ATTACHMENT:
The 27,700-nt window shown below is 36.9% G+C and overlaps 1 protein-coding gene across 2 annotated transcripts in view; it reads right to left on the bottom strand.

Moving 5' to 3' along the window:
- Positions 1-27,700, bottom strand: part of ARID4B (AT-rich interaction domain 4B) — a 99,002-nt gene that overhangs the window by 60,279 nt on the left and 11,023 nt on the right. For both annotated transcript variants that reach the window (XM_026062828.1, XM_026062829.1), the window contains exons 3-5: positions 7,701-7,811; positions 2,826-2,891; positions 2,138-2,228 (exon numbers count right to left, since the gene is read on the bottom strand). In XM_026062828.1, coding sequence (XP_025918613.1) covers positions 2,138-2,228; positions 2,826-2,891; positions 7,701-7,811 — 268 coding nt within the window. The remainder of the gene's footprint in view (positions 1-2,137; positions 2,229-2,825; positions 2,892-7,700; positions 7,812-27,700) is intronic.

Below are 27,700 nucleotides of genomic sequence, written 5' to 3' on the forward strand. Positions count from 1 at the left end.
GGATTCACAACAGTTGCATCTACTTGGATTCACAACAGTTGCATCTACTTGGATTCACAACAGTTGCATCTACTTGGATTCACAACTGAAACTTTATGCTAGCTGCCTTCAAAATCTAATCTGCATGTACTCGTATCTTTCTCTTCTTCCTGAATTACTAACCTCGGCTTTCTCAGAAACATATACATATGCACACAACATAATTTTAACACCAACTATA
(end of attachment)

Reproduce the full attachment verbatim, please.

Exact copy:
The 27,700-nt window shown below is 36.9% G+C and overlaps 1 protein-coding gene across 2 annotated transcripts in view; it reads right to left on the bottom strand.

Moving 5' to 3' along the window:
- Positions 1-27,700, bottom strand: part of ARID4B (AT-rich interaction domain 4B) — a 99,002-nt gene that overhangs the window by 60,279 nt on the left and 11,023 nt on the right. For both annotated transcript variants that reach the window (XM_026062828.1, XM_026062829.1), the window contains exons 3-5: positions 7,701-7,811; positions 2,826-2,891; positions 2,138-2,228 (exon numbers count right to left, since the gene is read on the bottom strand). In XM_026062828.1, coding sequence (XP_025918613.1) covers positions 2,138-2,228; positions 2,826-2,891; positions 7,701-7,811 — 268 coding nt within the window. The remainder of the gene's footprint in view (positions 1-2,137; positions 2,229-2,825; positions 2,892-7,700; positions 7,812-27,700) is intronic.

Below are 27,700 nucleotides of genomic sequence, written 5' to 3' on the forward strand. Positions count from 1 at the left end.
GGATTCACAACAGTTGCATCTACTTGGATTCACAACAGTTGCATCTACTTGGATTCACAACAGTTGCATCTACTTGGATTCACAACTGAAACTTTATGCTAGCTGCCTTCAAAATCTAATCTGCATGTACTCGTATCTTTCTCTTCTTCCTGAATTACTAACCTCGGCTTTCTCAGAAACATATACATATGCACACAACATAATTTTAACACCAACTATA